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Old 2009-06-03, 00:12   Link #161
Kudryavka
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Hey hey, I was just clarifying Langknow. I'm not calling you a jerk or anything. I'm just saying that you don't seem to have authority over the kid. You're like friends with him. Have you ever expressed your concern over your brother's problem? If so, what were their reactions?
btw, I don't see playing CS constantly as being that big of a deal; I do see his lashing out (i.e. assaulting you with airguns, spending less time on his hw and (I guess?) getting considerably lower marks in school) as where the real concern should be.
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Old 2009-06-03, 01:10   Link #162
teachopvutru
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Quote:
Originally Posted by Komari View Post
Hey hey, I was just clarifying Langknow. I'm not calling you a jerk or anything. I'm just saying that you don't seem to have authority over the kid. You're like friends with him. Have you ever expressed your concern over your brother's problem? If so, what were their reactions?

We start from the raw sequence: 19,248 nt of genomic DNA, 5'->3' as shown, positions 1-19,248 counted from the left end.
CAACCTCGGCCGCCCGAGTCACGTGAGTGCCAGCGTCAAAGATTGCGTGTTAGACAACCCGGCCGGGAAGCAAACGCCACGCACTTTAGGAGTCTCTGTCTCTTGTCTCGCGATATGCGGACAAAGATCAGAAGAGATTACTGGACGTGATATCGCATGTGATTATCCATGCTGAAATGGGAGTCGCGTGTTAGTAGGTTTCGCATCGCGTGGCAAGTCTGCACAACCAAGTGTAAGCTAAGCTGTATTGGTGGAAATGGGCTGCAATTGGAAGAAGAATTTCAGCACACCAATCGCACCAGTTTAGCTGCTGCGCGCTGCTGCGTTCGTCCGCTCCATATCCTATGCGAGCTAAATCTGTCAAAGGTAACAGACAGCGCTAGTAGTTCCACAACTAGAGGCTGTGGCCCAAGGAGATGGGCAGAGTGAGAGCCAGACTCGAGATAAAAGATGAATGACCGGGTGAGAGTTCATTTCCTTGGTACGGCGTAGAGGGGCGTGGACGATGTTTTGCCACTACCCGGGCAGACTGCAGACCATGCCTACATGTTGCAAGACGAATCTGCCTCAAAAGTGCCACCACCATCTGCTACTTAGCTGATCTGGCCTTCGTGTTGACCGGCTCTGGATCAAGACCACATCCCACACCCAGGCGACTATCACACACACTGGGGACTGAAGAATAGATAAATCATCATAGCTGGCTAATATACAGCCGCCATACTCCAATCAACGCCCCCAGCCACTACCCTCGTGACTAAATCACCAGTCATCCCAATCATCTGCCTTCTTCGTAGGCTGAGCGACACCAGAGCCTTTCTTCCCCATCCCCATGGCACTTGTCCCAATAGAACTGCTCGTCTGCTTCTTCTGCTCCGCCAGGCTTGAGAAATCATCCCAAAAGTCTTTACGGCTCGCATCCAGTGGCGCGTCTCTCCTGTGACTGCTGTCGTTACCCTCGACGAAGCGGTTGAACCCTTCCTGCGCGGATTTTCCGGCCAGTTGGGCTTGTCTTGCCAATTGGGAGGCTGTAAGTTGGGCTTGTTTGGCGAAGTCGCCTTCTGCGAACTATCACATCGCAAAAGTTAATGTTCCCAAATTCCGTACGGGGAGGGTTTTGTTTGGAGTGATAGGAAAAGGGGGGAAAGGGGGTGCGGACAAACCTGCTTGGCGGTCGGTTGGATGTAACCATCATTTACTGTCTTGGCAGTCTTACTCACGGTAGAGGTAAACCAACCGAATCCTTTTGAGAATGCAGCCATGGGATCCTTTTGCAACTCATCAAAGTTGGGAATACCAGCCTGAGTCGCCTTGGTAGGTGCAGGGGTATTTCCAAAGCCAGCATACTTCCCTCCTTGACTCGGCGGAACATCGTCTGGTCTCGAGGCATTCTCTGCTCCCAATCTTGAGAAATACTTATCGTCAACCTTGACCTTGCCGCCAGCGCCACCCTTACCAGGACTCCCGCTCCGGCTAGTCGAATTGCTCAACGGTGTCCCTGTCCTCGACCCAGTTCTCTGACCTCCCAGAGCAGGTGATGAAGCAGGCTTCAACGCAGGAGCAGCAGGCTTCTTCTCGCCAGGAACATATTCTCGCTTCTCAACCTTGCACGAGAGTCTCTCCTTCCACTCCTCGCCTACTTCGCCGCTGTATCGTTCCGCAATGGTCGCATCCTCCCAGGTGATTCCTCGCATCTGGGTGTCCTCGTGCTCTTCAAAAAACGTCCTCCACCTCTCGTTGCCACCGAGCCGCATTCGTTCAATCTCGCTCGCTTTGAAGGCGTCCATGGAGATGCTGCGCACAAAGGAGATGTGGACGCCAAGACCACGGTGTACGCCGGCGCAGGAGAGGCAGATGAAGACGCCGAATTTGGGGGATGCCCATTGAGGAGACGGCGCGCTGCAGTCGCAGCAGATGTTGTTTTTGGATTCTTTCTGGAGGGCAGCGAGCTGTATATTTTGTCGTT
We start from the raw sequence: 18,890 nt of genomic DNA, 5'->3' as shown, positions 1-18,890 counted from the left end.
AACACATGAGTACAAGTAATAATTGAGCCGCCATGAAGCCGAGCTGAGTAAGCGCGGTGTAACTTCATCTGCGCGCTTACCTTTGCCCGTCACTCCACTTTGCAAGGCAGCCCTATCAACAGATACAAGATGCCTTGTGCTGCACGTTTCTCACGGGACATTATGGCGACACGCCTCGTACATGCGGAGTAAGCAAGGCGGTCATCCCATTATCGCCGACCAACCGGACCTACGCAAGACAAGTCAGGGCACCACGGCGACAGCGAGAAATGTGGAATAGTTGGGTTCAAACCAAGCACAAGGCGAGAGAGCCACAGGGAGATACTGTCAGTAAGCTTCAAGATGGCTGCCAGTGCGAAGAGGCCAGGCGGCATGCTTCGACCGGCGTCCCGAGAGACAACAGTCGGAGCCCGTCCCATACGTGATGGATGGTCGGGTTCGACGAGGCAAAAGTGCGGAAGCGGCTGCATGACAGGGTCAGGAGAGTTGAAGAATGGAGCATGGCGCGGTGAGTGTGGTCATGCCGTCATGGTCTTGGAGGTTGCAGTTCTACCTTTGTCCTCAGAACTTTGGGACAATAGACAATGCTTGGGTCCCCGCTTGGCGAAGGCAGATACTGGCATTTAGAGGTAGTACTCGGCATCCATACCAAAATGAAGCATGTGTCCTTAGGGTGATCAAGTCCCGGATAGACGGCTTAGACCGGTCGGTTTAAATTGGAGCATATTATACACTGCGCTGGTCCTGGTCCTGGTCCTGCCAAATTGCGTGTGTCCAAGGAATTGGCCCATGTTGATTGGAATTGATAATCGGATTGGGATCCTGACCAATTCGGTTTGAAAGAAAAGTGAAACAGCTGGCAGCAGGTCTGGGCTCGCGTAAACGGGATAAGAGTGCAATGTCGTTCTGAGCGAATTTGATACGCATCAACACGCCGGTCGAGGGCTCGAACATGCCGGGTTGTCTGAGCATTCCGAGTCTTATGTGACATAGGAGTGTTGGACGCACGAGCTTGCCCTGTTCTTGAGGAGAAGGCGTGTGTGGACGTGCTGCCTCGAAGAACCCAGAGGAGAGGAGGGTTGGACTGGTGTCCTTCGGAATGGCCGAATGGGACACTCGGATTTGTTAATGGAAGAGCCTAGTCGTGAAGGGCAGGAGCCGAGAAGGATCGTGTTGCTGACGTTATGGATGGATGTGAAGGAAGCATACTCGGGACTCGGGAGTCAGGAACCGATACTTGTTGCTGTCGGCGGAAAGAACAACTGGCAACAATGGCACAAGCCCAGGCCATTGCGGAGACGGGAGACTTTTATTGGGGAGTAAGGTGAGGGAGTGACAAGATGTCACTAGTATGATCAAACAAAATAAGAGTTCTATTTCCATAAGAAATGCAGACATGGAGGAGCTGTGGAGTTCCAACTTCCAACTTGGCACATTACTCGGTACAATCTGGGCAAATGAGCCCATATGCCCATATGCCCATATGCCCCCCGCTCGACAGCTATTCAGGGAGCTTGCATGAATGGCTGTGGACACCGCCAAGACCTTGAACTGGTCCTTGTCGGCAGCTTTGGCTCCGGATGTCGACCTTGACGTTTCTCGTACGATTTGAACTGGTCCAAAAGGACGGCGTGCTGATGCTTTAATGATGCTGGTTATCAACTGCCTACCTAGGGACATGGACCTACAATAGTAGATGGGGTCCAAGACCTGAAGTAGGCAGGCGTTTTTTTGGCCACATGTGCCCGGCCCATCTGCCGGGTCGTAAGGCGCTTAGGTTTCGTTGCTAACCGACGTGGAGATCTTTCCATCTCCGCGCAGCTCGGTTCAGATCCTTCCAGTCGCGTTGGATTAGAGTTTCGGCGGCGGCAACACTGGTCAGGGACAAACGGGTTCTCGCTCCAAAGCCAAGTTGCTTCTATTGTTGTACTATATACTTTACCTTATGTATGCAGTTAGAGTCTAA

btw, I don't see playing CS constantly as being that big of a deal; I do see his lashing out (i.e. assaulting you with airguns, spending less time on his hw and (I guess?) getting considerably lower marks in school) as where the real concern should be.
I don't have any proof to back it up, but I do see addiction for CS as the problem. Addiction lowers mental health, and when combined with the constant adrenaline rush to the point that you are used to them, they produce the result that the OP's brother is in. Again, nothing to back it up.

That said, I was in the same situation the brother was in at the end of 8th grade, throughout 9th grade, and the beginning of 10 grade (now I'm approaching the end of 11th grade). I would often burst in anger, especially when my parents told me to stop playing. The lectures they gave didn't help me, either, because I they kept pointing out my faults (and it was the same thing over and over again). My dad got so mad that sometime he nearly destroyed the computer. After all that, I just graduallly eased out of it, so I have no solution to offer. I think I got out of it because of more pressing school works, desire to improve myself and to do other things I had wanted to do, new addiction to animesuki forum; plus, my playmates quit playing.

I can't see him improving without a gradual period of calming down or spending an extended period in a calm environment. You can't reflect fully about what you do/did if you are agitated all the time.
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Old 2009-06-03, 02:05   Link #163
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^ Maybe it really is just one of those things that wear out in time?
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Old 2009-06-03, 06:59   Link #164